BRIAN KELLY: It's not my call, and that would be Jack and our administration. I wouldn't -- again, I'm a football coach. I'll do what they tell me to do. But I'm not real supportive of a 5-7 football team in bowl games. But I don't know if we have obligations relative to the ACC or what the standard is for it. But it doesn't fire me up that much.

But again, those aren't my decisions.

Q. And then also, do you have any clarification on why your spotter wouldn't have asked for Kizer to be looked at after the helmet-to-helmet?
BRIAN KELLY: Do I have any clarification on what?

Q. On why the spotter didn't signal to whomever to have DeShone looked at immediately before he played another down after that helmet-to-helmet hit?
BRIAN KELLY: No. It wasn't brought up to me, and I'm not part of that dialogue. That happens with our medical personnel relative to whether they're going to ask for a player to be pulled out of the game.

Q. I know this year I was watching a lot of college football games, your game and everybody else's game. It seems like the refs have been having issues with the targeting calls. Do you feel like in your mind should it be an equal playing field with all the different conferences, referees to be on the same page? It seems like some of them are not on the same page.
BRIAN KELLY: Hallelujah. Can we make you the federated official for the entire college football? I mean, that's what we need, really. We've got to standardize at least the replay booth, because you've got different interpretations across the board, across the country, as to what is targeting, what isn't targeting. Yeah, I mean, it's crazy. It's got to get fixed.

Q. The last time you played USC was out there two years ago, and you guys had a hard time playing against them. What's the plan for this week to get ready for that game Thanksgiving weekend? Are you guys getting out there early to get adjusted to the time zone?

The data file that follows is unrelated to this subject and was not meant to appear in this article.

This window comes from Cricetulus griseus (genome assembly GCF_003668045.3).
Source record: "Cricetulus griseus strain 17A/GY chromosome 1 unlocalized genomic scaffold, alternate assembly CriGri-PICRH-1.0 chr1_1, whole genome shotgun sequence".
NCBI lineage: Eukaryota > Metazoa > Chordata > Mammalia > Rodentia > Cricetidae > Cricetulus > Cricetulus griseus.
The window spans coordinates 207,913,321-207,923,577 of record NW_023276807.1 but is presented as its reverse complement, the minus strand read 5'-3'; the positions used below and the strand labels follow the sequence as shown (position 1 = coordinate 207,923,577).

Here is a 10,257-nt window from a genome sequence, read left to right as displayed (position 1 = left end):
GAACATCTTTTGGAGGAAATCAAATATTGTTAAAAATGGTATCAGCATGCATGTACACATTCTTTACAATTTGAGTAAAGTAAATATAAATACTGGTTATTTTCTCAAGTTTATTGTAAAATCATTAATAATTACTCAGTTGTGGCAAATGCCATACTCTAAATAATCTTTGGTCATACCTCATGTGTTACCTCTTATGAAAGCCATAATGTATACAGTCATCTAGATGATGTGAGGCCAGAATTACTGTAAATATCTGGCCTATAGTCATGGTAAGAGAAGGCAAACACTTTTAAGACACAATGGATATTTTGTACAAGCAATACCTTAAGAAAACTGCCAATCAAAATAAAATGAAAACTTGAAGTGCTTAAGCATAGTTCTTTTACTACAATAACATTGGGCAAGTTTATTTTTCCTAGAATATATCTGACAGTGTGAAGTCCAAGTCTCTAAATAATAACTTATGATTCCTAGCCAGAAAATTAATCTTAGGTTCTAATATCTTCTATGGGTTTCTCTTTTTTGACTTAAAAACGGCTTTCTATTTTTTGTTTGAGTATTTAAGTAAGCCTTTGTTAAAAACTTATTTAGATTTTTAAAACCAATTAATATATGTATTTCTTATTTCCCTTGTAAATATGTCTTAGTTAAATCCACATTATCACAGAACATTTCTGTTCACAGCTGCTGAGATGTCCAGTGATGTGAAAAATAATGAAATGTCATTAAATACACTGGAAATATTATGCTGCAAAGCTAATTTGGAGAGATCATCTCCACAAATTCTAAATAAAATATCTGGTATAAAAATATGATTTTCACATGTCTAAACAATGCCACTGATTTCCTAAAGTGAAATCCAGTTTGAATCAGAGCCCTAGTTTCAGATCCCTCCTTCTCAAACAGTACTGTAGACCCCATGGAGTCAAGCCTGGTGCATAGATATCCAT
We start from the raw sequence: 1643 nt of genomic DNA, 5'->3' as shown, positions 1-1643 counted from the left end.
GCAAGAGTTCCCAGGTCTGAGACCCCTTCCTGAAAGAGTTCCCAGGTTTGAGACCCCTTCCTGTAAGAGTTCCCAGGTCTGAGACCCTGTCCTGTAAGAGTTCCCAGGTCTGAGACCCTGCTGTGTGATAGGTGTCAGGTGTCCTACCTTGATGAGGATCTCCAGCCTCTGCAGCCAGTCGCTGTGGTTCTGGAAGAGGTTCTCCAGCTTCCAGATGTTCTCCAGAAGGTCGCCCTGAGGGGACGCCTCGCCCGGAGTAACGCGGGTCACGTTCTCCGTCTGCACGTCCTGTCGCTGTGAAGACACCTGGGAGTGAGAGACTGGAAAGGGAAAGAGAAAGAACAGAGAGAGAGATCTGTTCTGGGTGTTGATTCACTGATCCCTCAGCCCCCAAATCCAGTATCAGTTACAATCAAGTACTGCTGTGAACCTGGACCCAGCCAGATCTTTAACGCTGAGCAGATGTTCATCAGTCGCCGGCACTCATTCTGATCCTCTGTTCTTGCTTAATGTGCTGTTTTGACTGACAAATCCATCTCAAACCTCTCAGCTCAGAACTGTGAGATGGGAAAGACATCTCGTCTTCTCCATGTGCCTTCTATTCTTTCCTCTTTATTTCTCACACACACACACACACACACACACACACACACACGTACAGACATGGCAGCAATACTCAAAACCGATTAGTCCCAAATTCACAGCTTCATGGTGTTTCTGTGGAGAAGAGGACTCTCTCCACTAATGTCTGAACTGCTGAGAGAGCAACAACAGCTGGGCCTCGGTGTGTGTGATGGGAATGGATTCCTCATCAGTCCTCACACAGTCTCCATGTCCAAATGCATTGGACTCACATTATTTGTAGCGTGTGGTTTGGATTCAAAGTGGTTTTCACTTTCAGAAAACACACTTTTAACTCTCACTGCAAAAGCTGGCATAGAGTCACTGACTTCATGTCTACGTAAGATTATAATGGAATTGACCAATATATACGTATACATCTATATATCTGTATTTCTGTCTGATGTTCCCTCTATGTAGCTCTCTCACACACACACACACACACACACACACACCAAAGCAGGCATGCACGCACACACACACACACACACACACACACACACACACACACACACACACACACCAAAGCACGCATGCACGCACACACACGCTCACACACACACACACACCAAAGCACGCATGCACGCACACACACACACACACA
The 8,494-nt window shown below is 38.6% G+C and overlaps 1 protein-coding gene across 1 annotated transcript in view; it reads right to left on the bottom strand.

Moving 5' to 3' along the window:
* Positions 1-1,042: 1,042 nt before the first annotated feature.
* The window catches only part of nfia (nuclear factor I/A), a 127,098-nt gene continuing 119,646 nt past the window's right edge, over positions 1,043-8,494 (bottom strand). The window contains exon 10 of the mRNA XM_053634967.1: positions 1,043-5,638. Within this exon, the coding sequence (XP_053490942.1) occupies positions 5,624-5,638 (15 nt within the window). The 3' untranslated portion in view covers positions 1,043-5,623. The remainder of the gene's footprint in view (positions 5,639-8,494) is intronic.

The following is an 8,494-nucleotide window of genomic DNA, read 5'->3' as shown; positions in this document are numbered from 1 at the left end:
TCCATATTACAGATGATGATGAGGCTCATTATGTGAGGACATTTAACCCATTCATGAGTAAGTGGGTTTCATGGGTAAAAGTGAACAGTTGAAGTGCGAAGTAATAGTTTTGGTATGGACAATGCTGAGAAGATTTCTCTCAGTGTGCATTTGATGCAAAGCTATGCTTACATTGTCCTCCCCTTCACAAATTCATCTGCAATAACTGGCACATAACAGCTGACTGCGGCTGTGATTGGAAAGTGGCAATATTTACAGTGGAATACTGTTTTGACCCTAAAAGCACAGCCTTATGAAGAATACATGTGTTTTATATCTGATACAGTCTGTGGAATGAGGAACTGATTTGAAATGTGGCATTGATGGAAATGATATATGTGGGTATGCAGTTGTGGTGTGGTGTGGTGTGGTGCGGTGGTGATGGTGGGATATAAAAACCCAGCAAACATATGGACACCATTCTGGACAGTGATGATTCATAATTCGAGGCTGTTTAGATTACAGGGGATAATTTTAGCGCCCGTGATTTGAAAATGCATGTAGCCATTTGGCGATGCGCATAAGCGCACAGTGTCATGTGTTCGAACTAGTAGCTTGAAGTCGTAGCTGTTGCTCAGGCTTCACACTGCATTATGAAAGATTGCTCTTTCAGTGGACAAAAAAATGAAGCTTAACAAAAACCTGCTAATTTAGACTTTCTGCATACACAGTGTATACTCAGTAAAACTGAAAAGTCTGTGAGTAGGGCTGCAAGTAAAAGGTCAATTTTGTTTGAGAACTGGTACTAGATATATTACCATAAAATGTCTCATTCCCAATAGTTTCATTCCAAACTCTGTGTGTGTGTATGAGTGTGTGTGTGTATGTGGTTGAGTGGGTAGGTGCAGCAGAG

BRIAN KELLY: Yeah, I mean, we played them last year, we beat them last year. This is a good football team we're playing, and we think we're a little bit better prepared. Last time out there we were decimated with injuries, especially on the defensive side of the ball, so I think we're in a much better situation. We'll go out Thursday to acclimate and be ready to play a very good USC team.

Q. And I know the last question from me is you're 4-7; what are your goals for this week against USC? Everybody wants to end the season on a positive note. That's the first goal. Are there other goals you're looking for?
BRIAN KELLY: No, it's just simply win, finish. We played really well for spurts against Virginia Tech, but we didn't put together a complete game. Put together a complete game against USC.

Q. Just curious if you had any sense of whether Daniel Cage or Torii Hunter might be available for you this weekend.
BRIAN KELLY: I'm not sure to be honest with you. You know, I think both of them have made progress, but I really wouldn't have a sense until we see them move around on Tuesday.

Q. And is there sort of a threshold they would have to clear just in terms of how many practices they would need to log before you'd feel comfortable playing them?
BRIAN KELLY: Torii has got to be able to change direction. He hasn't been able to change direction. He can go straight line, but he hasn't been able to change direction in the manner that he needs to at the position he plays. He could be playing a lot of different positions, but the one that he plays requires that change of direction. He just doesn't have it right now. We'll see where he is next week Tuesday.

Daniel Cage, yeah, I mean, that could be a tougher one because of the conditioning factor, because he hasn't been able to do a lot of conditioning. We think he's going to be able to do his conditioning this week. We'll find out. But I would say it's going to be a lot tougher for Cage because of that conditioning element.

Q. Big picture, did anything that happened this weekend sort of change your outlook on the off-season about where the program needs to go?
BRIAN KELLY: No. I mean, this is not a program issue, this is about consistent -- you saw this football team play, how well it can play. This is about consistency. This is about the second half false start penalties and missing a catch here or there. This is how do you play consistent football for four quarters. Some of that is guys growing up, getting more experience. Some of that is better coaching, better teaching the techniques. But yeah, there's nothing endemic within the program as much as it is a team that has not executed consistently for four quarters.